Such was the state of parties in the Court of Philip the Third at the time in which we commence our narrative in the ante-chamber of Don Roderigo Calderon.

"It is not to be endured," said Don Felix de Castro, an old noble, whose sharp features and diminutive stature proclaimed the purity of his blood and the antiquity of his descent.

"Just three-quarters of an hour and five minutes have I waited for audience to a fellow who would once have thought himself honoured if I had ordered him to call my coach," said Don Diego Sarmiento de Mendo.

"Then, if it chafe you so much, gentlemen, why come you here at all? I dare say Don Roderigo can dispense with your attendance."

This was said bluntly by a young noble of good mien, whose impetuous and irritable temperament betrayed itself by an impatience of gesture and motion unusual amongst his countrymen. Sometimes he walked, with uneven strides, to and fro the apartments, unheeding the stately groups whom he jostled, or the reproving looks that he attracted; sometimes he paused abruptly, raised his eyes, muttered, twitched his cloak, or played with his sword-knot; or, turning abruptly round upon his solemn neighbours, as some remark on his strange bearing struck his ear, brought the blood to many a haughty cheek by his stern gaze of defiance and disdain. It was easy to perceive that this personage belonged to the tribe--rash, vain, and young--who are eager to take offence, and to provoke quarrel. Nevertheless, the cavalier had noble and great qualities. A stranger to courts, in the camp he was renowned for a chivalrous generosity and an extravagant valour, that emulated the ancient heroes of Spanish romaunt and song. His was a dawn that promised a hot noon and a glorious eve. The name of this brave soldier was Martin Fonseca. He was of an ancient but impoverished house, and related in a remote degree to the Duke de Lerma. In his earliest youth he had had cause to consider himself the heir to a wealthy uncle on his mother's side; and with those expectations, while still but a boy, he had been invited to court by the cardinal-duke. Here, however, the rude and blunt sincerity of his bearing had so greatly shocked the formal hypocrisies of the court, and had more than once so seriously offended the minister, that his powerful kinsman gave up all thought of pushing Fonseca's fortunes at Madrid, and meditated some plausible excuse for banishing him from court. At this time the rich uncle, hitherto childless, married a second time, and was blessed with an heir. It was no longer necessary to keep terms with Don Martin; and he suddenly received an order to join the army on the frontiers. Here his courage soon distinguished him; but his honest nature still stood in the way of his promotion. Several years elapsed, and his rise had been infinitely slower than that of men not less inferior to him in birth than merit. Some months since, he had repaired to Madrid to enforce his claims upon the government; but instead of advancing his suit, he had contrived to effect a serious breach with the cardinal, and been abruptly ordered back to the camp. Once more he appeared at Madrid; but this time it was not to plead desert and demand honours.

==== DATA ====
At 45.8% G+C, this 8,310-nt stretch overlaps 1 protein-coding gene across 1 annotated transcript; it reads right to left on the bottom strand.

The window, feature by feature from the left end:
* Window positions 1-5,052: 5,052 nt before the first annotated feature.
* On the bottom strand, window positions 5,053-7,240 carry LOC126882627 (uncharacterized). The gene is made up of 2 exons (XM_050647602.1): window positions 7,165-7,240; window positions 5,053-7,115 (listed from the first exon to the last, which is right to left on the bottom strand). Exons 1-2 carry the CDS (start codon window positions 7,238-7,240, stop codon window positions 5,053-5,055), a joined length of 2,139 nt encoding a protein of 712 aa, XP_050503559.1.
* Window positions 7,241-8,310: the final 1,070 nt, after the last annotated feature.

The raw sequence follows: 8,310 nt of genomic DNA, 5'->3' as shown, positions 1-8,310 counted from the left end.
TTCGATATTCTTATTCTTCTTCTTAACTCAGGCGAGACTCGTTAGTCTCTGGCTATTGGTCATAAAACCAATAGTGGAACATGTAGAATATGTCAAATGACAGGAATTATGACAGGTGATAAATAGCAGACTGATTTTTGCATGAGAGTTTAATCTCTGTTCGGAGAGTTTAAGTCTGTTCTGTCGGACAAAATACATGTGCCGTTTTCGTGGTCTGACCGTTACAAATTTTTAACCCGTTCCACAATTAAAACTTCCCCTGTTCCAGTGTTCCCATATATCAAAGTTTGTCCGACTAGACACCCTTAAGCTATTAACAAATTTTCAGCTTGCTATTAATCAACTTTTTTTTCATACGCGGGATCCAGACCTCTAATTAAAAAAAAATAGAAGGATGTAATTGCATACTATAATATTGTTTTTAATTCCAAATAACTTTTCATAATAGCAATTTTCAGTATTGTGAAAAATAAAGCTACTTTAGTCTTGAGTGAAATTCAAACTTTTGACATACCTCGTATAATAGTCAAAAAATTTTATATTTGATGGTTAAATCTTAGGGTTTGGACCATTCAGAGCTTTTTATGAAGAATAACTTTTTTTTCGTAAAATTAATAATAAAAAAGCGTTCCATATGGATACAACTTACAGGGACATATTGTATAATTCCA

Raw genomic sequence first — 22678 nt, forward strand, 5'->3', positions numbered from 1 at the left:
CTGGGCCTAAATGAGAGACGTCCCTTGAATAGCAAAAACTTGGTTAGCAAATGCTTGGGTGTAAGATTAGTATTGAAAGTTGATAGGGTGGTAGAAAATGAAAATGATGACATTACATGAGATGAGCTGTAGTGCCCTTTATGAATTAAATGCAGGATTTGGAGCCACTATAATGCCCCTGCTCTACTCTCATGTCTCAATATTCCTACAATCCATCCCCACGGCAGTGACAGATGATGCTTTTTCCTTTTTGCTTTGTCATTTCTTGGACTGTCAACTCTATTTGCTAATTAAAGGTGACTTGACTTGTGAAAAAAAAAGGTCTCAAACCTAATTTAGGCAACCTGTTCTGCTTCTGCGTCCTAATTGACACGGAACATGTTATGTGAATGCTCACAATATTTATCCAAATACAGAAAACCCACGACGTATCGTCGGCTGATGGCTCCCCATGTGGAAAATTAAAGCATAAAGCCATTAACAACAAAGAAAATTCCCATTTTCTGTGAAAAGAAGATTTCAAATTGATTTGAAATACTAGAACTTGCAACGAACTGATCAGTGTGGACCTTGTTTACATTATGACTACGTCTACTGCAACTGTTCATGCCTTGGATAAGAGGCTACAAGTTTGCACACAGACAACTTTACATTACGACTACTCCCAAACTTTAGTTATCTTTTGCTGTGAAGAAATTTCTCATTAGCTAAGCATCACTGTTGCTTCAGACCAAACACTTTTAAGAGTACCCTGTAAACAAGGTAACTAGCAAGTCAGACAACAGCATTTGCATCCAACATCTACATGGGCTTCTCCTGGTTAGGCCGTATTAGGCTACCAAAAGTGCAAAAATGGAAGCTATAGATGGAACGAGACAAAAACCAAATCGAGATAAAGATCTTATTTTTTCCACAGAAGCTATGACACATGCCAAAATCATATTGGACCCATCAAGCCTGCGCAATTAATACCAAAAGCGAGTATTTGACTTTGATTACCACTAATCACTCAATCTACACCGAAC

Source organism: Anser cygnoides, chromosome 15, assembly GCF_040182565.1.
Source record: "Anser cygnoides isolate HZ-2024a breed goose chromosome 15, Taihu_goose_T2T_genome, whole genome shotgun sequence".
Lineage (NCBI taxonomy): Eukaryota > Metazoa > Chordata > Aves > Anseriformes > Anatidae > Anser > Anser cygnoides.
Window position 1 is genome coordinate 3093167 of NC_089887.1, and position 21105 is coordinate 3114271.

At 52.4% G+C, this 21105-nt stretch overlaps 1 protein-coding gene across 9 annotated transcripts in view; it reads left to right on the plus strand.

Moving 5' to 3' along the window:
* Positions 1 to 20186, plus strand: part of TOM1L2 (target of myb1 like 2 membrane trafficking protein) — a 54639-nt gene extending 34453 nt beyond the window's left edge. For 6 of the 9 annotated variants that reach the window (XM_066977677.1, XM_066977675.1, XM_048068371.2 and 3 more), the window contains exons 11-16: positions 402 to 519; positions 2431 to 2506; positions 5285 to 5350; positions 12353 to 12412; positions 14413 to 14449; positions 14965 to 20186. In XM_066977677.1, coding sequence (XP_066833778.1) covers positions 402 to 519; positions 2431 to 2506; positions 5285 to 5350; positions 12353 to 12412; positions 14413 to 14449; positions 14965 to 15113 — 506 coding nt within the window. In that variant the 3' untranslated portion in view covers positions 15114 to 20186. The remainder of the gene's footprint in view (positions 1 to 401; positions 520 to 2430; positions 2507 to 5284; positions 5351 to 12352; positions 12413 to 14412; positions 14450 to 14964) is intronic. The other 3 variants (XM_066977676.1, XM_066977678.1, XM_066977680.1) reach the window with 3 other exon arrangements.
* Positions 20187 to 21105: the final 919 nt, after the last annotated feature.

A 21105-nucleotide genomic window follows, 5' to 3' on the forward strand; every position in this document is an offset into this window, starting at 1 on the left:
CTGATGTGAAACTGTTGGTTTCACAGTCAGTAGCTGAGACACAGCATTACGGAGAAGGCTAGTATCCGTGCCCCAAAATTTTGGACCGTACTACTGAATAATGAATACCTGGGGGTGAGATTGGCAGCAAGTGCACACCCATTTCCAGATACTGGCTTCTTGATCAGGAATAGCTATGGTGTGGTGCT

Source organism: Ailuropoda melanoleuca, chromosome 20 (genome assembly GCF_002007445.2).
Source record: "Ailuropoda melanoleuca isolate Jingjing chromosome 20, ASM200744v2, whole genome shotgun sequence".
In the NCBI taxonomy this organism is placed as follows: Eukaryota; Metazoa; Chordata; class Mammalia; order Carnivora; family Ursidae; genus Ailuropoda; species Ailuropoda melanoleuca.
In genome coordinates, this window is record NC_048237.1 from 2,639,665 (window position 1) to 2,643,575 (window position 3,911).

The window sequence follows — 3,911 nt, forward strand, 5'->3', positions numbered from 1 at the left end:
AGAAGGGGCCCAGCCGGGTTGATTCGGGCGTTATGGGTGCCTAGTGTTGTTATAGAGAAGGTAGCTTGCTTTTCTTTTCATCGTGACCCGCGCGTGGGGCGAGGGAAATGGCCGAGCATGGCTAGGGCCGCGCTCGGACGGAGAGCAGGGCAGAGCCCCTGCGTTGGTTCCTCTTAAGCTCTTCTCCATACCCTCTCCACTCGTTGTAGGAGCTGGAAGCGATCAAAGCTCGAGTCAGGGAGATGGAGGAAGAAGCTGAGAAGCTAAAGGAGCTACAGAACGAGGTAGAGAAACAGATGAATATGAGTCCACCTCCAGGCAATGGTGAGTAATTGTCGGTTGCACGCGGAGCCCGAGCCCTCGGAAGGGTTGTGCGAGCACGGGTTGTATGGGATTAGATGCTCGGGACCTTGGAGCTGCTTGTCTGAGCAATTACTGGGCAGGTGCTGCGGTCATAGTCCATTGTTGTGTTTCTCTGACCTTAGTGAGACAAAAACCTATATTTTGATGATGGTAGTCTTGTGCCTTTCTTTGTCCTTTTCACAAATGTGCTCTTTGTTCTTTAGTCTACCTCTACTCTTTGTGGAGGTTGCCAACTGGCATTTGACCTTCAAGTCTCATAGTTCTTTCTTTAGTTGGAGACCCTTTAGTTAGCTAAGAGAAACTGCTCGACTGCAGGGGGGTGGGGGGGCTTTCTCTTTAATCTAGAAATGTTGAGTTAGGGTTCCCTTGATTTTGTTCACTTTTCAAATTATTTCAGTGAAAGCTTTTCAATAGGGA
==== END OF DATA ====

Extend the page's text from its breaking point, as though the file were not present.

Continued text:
In any country but Spain under the reign of Philip the Third, Martin Fonseca would have risen early to high fortunes. But, as we have said, his talents were not those of the flatterer or the hypocrite; and it was a matter of astonishment to the calculators round him to see Don Martin Fonseca in the ante-room of Roderigo Calderon, Count Oliva, Marquis de Siete Iglesias, secretary to the King, and parasite and favourite of the Infant of Spain.

"Why come you here at all?" repeated the young soldier.

"Senor," answered Don Felix de Castro, with great gravity, "we have business with Don Roderigo. Men of our station must attend to the affairs of the state, no matter by whom transacted."

"That is, you must crawl on your knees to ask for pensions and governorships, and transact the affairs of the state by putting your hands into its coffers."

"Senor!" growled Don Felix, angrily, as his hand played with his sword- belt.

"Tush!" said the young man, scornfully turning on his heel.

The folding-doors were thrown open, and all conversation ceased at the entrance of Don Roderigo Calderon.

This remarkable personage had risen from the situation of a confidential scribe to the Duke of Lerma to the nominal rank of secretary to the King --to the real station of autocrat of Spain. The birth of the favourite of fortune was exceedingly obscure. He had long affected to conceal it; but when he found curiosity had proceeded into serious investigation of his origin, he had suddenly appeared to make a virtue of necessity; proclaimed of his own accord that his father was a common soldier of Valladolid, and even invited to Madrid, and lodged in his own palace, his low-born progenitor. This prudent frankness disarmed malevolence on the score of birth. But when the old soldier died, rumours went abroad that he had confessed on his death-bed that he was not in any way related to Calderon; that he had submitted to an imposture which secured to his old age so respectable and luxurious an asylum; and that he knew not for what end Calderon had forced upon him the honours of spurious parentship. This tale, which, ridiculed by most, was yet believed by some, gave rise to darker reports concerning one on whom the eyes of all Spain were fixed.

Edward Bulwer-Lytton
Classic Literature Library
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Fairy Tales
David Copperfield